Synthetic Oil Leftovers - What OCI ?

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Originally Posted By: kschachn
Originally Posted By: Mrsandman
It was a question. If you know better you should say so instead of just saying "what". Maybe one day I can be a super bitoger like you haha
What do you mean "isn't sodium actually a type of calcium"? I only have a minor in chemistry so be gentle.
Someone stayed out that day when the Periodic Table was discussed in science room.
 
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I'd probably do it for an old slant six beater, but not for anything new that I planned to last a while. It's the stingy man who pays the most.
 
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Originally Posted By: Mrsandman
OK well I'm proud for ya if that's what your looking for grin I just thought I read somewhere that it said that but wasn't sure. That's why it was in the form of a question.
If you look at the periodic table of elements I posted, sodium and calcium are different elements. Oftentimes (not always), elements in the same vertical column will have similar chemical and physical properties (for example, silicon and germanium are vertical neighbors and both are used in similar ways in semiconductor applications), but sodium and calcium are not in the same column. Magnesium and calcium are in the same column, and it seems that Mobil 1 and Castrol use more magnesium and less calcium than other oils in their formulations...I think both elements fulfill similar roles in engine oil (hoping Molakule can enlighten further on this topic).
 
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Originally Posted By: Mrsandman
OK well I'm proud for ya if that's what your looking for grin I just thought I read somewhere that it said that but wasn't sure. That's why it was in the form of a question.
Well, actually I thought maybe you had information that in a motor oil they acted similarly in terms of their effect.
 
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ginally Posted By: volk06 Most oils with sodium have a large dose of calcium also. Sodium is an alternative to boron in oil formulations. Sodium, calcium, and magnesium can play the same role as metal in a detergent but boron cannot. However it can be part of the detergent to impart different properties to the detergent. Boron is not a metallic element I guess this is what made me think that. It appears their not in the same category. Lol not my field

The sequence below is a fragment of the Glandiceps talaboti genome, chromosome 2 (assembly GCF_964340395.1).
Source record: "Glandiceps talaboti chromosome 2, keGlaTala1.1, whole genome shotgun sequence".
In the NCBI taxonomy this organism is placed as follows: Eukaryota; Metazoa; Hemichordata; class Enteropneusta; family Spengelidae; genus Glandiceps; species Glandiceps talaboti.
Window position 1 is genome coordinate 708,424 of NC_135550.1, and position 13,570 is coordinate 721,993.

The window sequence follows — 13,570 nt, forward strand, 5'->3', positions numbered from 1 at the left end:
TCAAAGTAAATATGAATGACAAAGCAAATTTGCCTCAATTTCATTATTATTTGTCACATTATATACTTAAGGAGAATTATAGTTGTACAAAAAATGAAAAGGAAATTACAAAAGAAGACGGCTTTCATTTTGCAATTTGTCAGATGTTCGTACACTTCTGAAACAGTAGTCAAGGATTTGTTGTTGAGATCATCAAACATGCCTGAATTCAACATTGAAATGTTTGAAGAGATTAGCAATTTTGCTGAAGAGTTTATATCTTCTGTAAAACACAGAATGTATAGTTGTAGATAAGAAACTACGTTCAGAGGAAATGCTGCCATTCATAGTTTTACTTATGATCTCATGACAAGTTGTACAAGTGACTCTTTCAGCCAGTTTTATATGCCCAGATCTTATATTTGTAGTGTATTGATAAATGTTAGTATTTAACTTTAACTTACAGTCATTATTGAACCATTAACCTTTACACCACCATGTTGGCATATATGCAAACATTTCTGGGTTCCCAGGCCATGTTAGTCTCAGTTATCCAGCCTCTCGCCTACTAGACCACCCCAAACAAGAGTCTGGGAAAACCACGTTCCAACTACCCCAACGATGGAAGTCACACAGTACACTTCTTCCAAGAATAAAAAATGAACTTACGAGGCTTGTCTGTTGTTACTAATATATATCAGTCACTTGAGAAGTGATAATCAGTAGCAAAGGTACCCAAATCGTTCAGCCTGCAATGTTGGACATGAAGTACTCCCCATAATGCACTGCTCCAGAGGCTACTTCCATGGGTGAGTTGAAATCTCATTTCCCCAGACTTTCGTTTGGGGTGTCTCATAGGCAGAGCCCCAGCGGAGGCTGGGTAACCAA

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I got a frnkinstien brew waiting for next Oci. Left over a qt of Amsoil ss , 2qts Castrol syntec , 1qt qsgb , 1/4qt supertech syn. All 5w20. I plan on doing the 7500 suggested Oci with it. I already mixed it all together in an old 5qt jug so there's no turning back now lol. I'll let y'all know if something blows up. I did for the fun of it add up the add pack quantities and compared to some voas. The numbers concerning just additives looks just about like m1. I dunno jack about base oils or undetectable additives.
 
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ChrisD46

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OP here - While I mixed all the oil into a 5 qt. jug I have not actually used the oil yet ... Maybe I'll just save the jug for topping off the oil in the stable of vehicles that live at my house and go buy the wife what ever name brand synthetic is on rollback price at WM smile
 
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6000 miles is a short oci only. I just put a leftover quart each of edge 5w-40 FST, Magnatec B4 5w-40, Magnatec Professional C3 5w40 and Shell Helix Ultra extra diesel 5w30 together for my oil change. I didn't hange the filter, so that was filled with Total. That's my leftovers all used up now I'll be putting about 10k on the frankenbrew...
 
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After reading all the suggestions here, the answer is clear. You should definitely mix them. No you shouldn't. Yes. No. Yes, wait, no. Yes.
 
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I don't have a fear of mixing oils - to an extent. But isn't Mobil 1 using less calcium and more magnesium whilst SOPUS uses mainly calcium as detergents? I don't believe in additives "clashing" to any extent, but wouldn't that be less than ideal?
 
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Originally Posted By: ExMachina
Originally Posted By: d00df00d
Originally Posted By: ExMachina
Mixing all that is fine, since all their additives come from Infineum, jointly owned by Shell (SOPUS-Pennz-Quaker) and Exxon-Mobil.
Unilever makes food and cleaning products. Are those okay to mix because they come from the same company?
We're talking about oil.